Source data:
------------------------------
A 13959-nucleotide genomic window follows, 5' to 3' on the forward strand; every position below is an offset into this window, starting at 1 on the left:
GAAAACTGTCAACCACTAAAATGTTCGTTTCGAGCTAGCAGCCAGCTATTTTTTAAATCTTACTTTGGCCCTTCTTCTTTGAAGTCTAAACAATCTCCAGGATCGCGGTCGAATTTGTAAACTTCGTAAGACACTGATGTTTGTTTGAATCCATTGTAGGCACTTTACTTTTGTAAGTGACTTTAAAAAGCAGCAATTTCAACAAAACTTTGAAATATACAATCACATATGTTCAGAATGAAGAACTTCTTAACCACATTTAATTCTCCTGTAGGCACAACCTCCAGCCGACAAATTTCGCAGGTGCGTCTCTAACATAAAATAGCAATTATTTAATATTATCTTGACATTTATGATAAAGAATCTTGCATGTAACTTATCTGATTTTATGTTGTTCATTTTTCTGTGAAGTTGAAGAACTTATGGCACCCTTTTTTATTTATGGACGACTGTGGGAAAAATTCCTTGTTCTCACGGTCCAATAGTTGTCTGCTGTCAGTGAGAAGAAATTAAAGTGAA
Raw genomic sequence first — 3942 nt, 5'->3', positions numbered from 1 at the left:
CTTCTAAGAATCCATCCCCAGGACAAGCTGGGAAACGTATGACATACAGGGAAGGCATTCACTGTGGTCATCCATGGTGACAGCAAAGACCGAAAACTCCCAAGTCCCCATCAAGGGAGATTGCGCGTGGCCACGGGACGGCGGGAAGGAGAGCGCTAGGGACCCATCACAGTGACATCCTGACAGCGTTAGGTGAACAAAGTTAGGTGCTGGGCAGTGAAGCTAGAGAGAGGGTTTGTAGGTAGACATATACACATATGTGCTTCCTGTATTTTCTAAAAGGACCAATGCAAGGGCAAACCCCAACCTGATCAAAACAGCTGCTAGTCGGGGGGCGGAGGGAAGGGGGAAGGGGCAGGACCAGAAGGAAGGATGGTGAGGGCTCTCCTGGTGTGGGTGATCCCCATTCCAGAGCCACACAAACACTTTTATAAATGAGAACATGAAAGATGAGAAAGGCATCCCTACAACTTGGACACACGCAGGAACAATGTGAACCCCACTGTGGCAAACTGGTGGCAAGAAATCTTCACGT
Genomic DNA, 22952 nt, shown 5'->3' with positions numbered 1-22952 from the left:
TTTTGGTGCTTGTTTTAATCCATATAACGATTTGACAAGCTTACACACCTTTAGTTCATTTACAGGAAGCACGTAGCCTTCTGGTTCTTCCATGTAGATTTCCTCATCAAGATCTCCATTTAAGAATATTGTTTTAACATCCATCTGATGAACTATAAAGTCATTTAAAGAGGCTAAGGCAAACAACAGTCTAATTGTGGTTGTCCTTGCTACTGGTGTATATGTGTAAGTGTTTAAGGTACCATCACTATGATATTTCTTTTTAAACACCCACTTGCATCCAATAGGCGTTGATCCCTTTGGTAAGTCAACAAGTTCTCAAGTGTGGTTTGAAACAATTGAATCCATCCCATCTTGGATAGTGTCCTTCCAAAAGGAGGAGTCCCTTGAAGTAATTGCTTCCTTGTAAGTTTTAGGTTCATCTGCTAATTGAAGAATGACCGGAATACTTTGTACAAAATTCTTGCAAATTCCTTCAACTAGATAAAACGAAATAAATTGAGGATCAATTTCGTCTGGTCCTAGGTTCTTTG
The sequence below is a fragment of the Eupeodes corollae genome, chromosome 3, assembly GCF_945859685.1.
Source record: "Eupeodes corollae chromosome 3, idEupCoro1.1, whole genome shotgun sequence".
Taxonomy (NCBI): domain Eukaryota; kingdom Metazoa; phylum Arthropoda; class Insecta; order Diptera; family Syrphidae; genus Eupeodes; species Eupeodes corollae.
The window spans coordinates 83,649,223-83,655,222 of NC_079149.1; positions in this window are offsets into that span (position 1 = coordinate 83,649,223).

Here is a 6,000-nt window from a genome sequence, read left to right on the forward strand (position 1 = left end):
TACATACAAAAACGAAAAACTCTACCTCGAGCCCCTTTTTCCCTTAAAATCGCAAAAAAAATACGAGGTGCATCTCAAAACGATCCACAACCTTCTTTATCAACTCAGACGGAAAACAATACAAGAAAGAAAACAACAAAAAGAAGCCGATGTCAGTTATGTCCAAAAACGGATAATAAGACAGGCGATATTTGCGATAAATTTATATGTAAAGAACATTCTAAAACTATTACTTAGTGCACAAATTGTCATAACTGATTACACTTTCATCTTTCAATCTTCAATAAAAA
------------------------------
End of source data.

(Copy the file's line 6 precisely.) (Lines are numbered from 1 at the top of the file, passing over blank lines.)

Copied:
TTTTGGTGCTTGTTTTAATCCATATAACGATTTGACAAGCTTACACACCTTTAGTTCATTTACAGGAAGCACGTAGCCTTCTGGTTCTTCCATGTAGATTTCCTCATCAAGATCTCCATTTAAGAATATTGTTTTAACATCCATCTGATGAACTATAAAGTCATTTAAAGAGGCTAAGGCAAACAACAGTCTAATTGTGGTTGTCCTTGCTACTGGTGTATATGTGTAAGTGTTTAAGGTACCATCACTATGATATTTCTTTTTAAACACCCACTTGCATCCAATAGGCGTTGATCCCTTTGGTAAGTCAACAAGTTCTCAAGTGTGGTTTGAAACAATTGAATCCATCCCATCTTGGATAGTGTCCTTCCAAAAGGAGGAGTCCCTTGAAGTAATTGCTTCCTTGTAAGTTTTAGGTTCATCTGCTAATTGAAGAATGACCGGAATACTTTGTACAAAATTCTTGCAAATTCCTTCAACTAGATAAAACGAAATAAATTGAGGATCAATTTCGTCTGGTCCTAGGTTCTTTG